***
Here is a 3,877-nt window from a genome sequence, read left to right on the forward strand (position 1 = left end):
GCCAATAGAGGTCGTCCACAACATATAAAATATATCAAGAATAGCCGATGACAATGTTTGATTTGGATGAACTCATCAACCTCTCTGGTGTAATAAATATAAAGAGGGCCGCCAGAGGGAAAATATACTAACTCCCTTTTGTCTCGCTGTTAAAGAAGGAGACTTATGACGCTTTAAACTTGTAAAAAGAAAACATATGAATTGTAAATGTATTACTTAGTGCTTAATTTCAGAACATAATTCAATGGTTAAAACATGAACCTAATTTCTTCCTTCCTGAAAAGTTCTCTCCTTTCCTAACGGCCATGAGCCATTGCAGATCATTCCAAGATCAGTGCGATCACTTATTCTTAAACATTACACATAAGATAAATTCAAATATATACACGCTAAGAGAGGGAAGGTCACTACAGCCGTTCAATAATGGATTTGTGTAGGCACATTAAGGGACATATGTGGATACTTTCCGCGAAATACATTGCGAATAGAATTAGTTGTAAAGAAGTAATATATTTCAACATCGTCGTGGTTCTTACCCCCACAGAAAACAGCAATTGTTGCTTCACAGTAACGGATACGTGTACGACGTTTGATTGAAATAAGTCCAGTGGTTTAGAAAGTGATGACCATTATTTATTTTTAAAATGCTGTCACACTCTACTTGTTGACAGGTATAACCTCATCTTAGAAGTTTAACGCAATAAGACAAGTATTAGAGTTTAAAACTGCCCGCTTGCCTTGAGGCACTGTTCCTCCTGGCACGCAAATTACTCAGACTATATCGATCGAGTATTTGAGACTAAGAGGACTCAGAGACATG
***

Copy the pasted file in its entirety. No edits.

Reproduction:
Here is a 3,877-nt window from a genome sequence, read left to right on the forward strand (position 1 = left end):
GCCAATAGAGGTCGTCCACAACATATAAAATATATCAAGAATAGCCGATGACAATGTTTGATTTGGATGAACTCATCAACCTCTCTGGTGTAATAAATATAAAGAGGGCCGCCAGAGGGAAAATATACTAACTCCCTTTTGTCTCGCTGTTAAAGAAGGAGACTTATGACGCTTTAAACTTGTAAAAAGAAAACATATGAATTGTAAATGTATTACTTAGTGCTTAATTTCAGAACATAATTCAATGGTTAAAACATGAACCTAATTTCTTCCTTCCTGAAAAGTTCTCTCCTTTCCTAACGGCCATGAGCCATTGCAGATCATTCCAAGATCAGTGCGATCACTTATTCTTAAACATTACACATAAGATAAATTCAAATATATACACGCTAAGAGAGGGAAGGTCACTACAGCCGTTCAATAATGGATTTGTGTAGGCACATTAAGGGACATATGTGGATACTTTCCGCGAAATACATTGCGAATAGAATTAGTTGTAAAGAAGTAATATATTTCAACATCGTCGTGGTTCTTACCCCCACAGAAAACAGCAATTGTTGCTTCACAGTAACGGATACGTGTACGACGTTTGATTGAAATAAGTCCAGTGGTTTAGAAAGTGATGACCATTATTTATTTTTAAAATGCTGTCACACTCTACTTGTTGACAGGTATAACCTCATCTTAGAAGTTTAACGCAATAAGACAAGTATTAGAGTTTAAAACTGCCCGCTTGCCTTGAGGCACTGTTCCTCCTGGCACGCAAATTACTCAGACTATATCGATCGAGTATTTGAGACTAAGAGGACTCAGAGACATG